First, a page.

Having a blog entry in draft form is an itchy and annoying thing, yet I have been sitting on my Extra Life: Hours 13-17 entry for awhile now, staring at its unending blankness, attempting to conjure up some sort of Kirkwallian ghost to spill its spectral secrets and assist me in the opinionated blathering about Mark of the Assassin. But alas, continual silence. I think the problem is that I only played through it once, and it's hard to talk about anything Dragon Age 2 related after only one go around. I used my second playthrough character, Skye, adding more dual-bladed roguishness to the mix, and brought along my honey bunny, Fenris, to aid Tallis with her thievery mission, which projected me on a very sarcastic and fairly mean path. But, as with the main DA2 quest, I can clearly see another narrative trail winding away to the east, begging me to use my mage, mix up my party and try again in order to experience Tallis's story from all dimensions. So I think I will. The blog will stay in draft format until I can find the time to test drive it again, choosing opposites to see what Assassin has to offer in terms of variation. I have to believe there is more to this particular chapter (note: I haven’t watched any of Redemption) than my first impression of it as a goofy side quest; much like when your favorite uber-dramatic television show goes off the rails for an episode and gets all farcical with time travel or alternate reality situations. I mean, who would believe that our hero of Kirkwall, rich and satisfied, would suddenly decide to join a strange elf on a mission to steal some random shiny? Pure silliness, indeed. Instead, I give you Extra Life: Hours 17-22, where I come full circle in my neo-gamer life, erase my existing save file and begin replaying the original Assassin’s Creed.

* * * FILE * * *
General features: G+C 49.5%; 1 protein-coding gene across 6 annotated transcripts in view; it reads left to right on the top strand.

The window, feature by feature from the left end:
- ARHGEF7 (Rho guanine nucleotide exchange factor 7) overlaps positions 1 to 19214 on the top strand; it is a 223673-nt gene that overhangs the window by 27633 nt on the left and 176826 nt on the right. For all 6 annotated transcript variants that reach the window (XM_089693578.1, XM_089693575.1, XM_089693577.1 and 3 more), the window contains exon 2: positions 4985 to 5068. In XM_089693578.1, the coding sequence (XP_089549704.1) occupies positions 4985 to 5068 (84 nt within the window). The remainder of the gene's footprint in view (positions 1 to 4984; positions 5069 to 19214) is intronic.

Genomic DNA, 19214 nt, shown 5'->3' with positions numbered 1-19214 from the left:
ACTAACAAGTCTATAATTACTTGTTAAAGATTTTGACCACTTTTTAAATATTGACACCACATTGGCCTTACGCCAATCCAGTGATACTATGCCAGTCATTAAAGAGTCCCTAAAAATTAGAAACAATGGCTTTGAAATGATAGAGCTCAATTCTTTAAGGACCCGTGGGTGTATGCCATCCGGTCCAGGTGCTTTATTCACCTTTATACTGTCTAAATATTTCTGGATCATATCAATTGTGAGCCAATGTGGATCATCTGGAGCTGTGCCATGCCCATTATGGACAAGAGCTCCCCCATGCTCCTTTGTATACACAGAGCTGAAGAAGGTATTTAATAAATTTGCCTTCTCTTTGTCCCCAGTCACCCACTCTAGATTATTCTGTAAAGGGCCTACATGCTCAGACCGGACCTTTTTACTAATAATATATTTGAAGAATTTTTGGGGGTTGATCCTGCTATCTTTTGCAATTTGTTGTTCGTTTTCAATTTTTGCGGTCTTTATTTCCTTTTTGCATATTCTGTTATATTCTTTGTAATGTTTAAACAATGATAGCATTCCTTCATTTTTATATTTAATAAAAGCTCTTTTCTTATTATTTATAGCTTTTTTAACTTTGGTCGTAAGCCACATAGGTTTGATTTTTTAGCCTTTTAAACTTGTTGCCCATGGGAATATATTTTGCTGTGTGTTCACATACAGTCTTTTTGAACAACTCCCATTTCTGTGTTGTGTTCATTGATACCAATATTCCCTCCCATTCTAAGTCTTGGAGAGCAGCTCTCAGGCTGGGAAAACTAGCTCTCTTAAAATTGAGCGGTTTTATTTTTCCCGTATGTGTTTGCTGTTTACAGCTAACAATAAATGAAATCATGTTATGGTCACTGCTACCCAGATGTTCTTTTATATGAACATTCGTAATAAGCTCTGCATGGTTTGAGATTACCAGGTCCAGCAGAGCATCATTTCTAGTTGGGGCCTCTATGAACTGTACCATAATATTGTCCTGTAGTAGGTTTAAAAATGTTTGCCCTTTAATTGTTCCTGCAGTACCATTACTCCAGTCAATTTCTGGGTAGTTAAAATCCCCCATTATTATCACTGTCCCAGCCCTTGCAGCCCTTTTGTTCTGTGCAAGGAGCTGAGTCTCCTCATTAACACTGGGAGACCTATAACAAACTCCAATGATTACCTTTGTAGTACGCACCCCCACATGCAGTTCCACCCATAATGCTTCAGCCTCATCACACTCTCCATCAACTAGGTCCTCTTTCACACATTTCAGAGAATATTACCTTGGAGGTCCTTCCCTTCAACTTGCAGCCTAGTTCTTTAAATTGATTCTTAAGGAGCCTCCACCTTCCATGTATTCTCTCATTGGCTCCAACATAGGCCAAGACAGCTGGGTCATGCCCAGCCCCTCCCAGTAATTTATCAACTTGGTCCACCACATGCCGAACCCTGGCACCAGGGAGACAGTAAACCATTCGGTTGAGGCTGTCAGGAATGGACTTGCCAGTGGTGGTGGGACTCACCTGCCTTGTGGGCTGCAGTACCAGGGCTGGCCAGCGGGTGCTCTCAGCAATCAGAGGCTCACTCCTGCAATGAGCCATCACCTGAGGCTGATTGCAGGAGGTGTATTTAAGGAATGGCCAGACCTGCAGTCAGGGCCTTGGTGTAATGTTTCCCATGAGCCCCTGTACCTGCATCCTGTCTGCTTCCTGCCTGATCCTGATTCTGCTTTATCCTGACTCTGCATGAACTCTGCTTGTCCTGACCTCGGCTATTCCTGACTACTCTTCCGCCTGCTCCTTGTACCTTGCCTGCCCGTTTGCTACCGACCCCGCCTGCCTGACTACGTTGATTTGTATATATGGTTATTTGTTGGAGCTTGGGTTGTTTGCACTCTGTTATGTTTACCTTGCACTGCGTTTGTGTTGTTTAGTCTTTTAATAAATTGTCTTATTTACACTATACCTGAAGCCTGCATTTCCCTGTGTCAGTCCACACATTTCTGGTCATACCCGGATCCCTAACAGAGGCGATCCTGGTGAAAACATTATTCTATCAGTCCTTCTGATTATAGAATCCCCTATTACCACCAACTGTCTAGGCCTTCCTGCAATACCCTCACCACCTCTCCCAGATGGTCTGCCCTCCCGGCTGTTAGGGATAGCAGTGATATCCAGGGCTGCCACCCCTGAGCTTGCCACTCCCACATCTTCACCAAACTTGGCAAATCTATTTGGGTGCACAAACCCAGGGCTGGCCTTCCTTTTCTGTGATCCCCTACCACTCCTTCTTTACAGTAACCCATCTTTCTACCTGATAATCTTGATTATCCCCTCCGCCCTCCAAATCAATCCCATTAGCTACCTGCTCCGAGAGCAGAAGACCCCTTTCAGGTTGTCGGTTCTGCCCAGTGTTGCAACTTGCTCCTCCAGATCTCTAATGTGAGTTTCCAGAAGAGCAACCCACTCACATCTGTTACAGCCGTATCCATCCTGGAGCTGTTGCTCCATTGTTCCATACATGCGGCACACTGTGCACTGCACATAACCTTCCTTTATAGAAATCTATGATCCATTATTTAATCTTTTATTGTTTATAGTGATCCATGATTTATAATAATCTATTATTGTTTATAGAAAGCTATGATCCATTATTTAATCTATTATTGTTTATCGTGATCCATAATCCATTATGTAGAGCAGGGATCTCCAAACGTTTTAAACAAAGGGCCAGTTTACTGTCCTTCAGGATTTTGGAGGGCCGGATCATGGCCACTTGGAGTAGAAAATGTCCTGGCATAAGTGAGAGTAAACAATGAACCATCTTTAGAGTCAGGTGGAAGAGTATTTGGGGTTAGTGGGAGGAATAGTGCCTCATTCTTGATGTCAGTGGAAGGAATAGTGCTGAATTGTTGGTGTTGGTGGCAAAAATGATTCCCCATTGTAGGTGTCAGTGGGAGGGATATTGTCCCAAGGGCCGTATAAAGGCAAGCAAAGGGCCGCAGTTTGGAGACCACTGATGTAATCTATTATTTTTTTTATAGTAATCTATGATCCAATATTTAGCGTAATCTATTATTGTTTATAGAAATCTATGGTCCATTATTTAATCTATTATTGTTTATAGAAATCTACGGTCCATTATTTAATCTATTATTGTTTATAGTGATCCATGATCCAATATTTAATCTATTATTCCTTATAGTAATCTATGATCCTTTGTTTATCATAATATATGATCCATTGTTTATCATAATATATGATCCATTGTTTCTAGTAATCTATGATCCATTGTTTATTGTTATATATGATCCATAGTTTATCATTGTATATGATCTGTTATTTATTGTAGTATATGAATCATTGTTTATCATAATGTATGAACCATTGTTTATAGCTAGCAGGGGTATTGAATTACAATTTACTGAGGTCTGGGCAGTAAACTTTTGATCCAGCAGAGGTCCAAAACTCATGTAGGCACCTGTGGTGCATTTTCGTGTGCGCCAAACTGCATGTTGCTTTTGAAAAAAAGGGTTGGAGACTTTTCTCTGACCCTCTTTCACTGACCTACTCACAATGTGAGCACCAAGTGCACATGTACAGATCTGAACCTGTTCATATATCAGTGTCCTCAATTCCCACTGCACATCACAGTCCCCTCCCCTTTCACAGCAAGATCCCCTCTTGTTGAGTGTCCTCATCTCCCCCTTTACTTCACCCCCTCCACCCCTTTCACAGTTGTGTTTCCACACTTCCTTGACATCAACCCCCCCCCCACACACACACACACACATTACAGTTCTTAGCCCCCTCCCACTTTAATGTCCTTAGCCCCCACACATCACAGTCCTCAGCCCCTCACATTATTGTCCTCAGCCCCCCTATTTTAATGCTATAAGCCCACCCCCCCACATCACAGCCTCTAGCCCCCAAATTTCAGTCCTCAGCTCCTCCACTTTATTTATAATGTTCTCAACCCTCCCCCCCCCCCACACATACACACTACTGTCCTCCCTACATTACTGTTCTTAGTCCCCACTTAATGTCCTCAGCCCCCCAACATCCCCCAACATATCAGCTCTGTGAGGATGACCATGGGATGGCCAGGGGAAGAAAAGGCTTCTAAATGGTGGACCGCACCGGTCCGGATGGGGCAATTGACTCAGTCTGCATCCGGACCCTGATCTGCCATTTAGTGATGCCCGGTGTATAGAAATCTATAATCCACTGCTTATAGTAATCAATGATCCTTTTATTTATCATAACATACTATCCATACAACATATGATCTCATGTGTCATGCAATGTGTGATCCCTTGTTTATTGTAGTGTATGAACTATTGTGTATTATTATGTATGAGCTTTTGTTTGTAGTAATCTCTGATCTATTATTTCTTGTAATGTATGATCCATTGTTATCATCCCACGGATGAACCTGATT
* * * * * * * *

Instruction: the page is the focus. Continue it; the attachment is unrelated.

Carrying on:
Hours 17-22: Around 2am, roughly 17 hours into my 24-hour gameathon, I started to feel the spins. Sort of like imbibing a bit too much alcohol, but from a more internal source, as in, my own body turning against me. After finishing the Dragon Age 2 DLC, I figured I would dive back into Deus Ex, a game that had been politely sitting on top of the 360, waiting for me to continue...playing the first chapter (/hides head). But I’m ridiculously inept at Deus Ex when I am fully awake and functioning, let alone 17 hours into a gaming marathon, so... After browsing through our library titles, I stared at Assassin's Creed, it stared back, adoringly, and I decided it was time. My memory of the original game was spotty at best, visions of mechanical difficulties and ultra-repetitive missions ghosting through my mind. I especially recalled how frustrating it was for Altair to stealth assassinate a guard using actual stealth, as I usually just clumsily countered with my sword until a pile of them were dead around my feet. No matter how much I wanted to replay the original, I figured that being spoiled by the sequels (especially since I had just invested 13 hours into the most recent chapter, with its picture perfect controls) was going to be a detriment to my success in revisiting Altair's realm, and frankly, sort of a drag. But after about an hour into my replay, I realized something pretty remarkable. The great pit of disconnect between Jerusalem and Rome wasn’t the game, it was me.